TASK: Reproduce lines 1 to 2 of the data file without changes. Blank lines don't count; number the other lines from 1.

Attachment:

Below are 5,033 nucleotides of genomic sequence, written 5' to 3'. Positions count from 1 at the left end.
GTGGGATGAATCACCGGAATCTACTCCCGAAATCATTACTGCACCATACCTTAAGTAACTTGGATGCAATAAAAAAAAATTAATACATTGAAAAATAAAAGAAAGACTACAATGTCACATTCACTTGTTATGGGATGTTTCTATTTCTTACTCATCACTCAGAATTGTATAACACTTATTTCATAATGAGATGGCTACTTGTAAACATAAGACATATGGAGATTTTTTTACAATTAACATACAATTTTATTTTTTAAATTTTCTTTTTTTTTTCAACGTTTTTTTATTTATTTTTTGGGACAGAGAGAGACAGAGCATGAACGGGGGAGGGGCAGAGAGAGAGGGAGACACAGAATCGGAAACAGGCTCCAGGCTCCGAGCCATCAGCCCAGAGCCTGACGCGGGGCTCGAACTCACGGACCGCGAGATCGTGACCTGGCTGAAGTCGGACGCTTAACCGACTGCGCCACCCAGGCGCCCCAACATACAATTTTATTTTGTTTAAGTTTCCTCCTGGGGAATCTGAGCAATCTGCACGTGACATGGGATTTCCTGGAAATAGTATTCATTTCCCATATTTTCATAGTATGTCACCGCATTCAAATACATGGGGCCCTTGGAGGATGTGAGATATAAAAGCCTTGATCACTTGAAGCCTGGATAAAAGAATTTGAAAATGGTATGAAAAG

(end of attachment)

Below are 5,033 nucleotides of genomic sequence, written 5' to 3'. Positions count from 1 at the left end.
GTGGGATGAATCACCGGAATCTACTCCCGAAATCATTACTGCACCATACCTTAAGTAACTTGGATGCAATAAAAAAAAATTAATACATTGAAAAATAAAAGAAAGACTACAATGTCACATTCACTTGTTATGGGATGTTTCTATTTCTTACTCATCACTCAGAATTGTATAACACTTATTTCATAATGAGATGGCTACTTGTAAACATAAGACATATGGAGATTTTTTTACAATTAACATACAATTTTATTTTTTAAATTTTCTTTTTTTTTTCAACGTTTTTTTATTTATTTTTTGGGACAGAGAGAGACAGAGCATGAACGGGGGAGGGGCAGAGAGAGAGGGAGACACAGAATCGGAAACAGGCTCCAGGCTCCGAGCCATCAGCCCAGAGCCTGACGCGGGGCTCGAACTCACGGACCGCGAGATCGTGACCTGGCTGAAGTCGGACGCTTAACCGACTGCGCCACCCAGGCGCCCCAACATACAATTTTATTTTGTTTAAGTTTCCTCCTGGGGAATCTGAGCAATCTGCACGTGACATGGGATTTCCTGGAAATAGTATTCATTTCCCATATTTTCATAGTATGTCACCGCATTCAAATACATGGGGCCCTTGGAGGATGTGAGATATAAAAGCCTTGATCACTTGAAGCCTGGATAAAAGAATTTGAAAATGGTATGAAAAG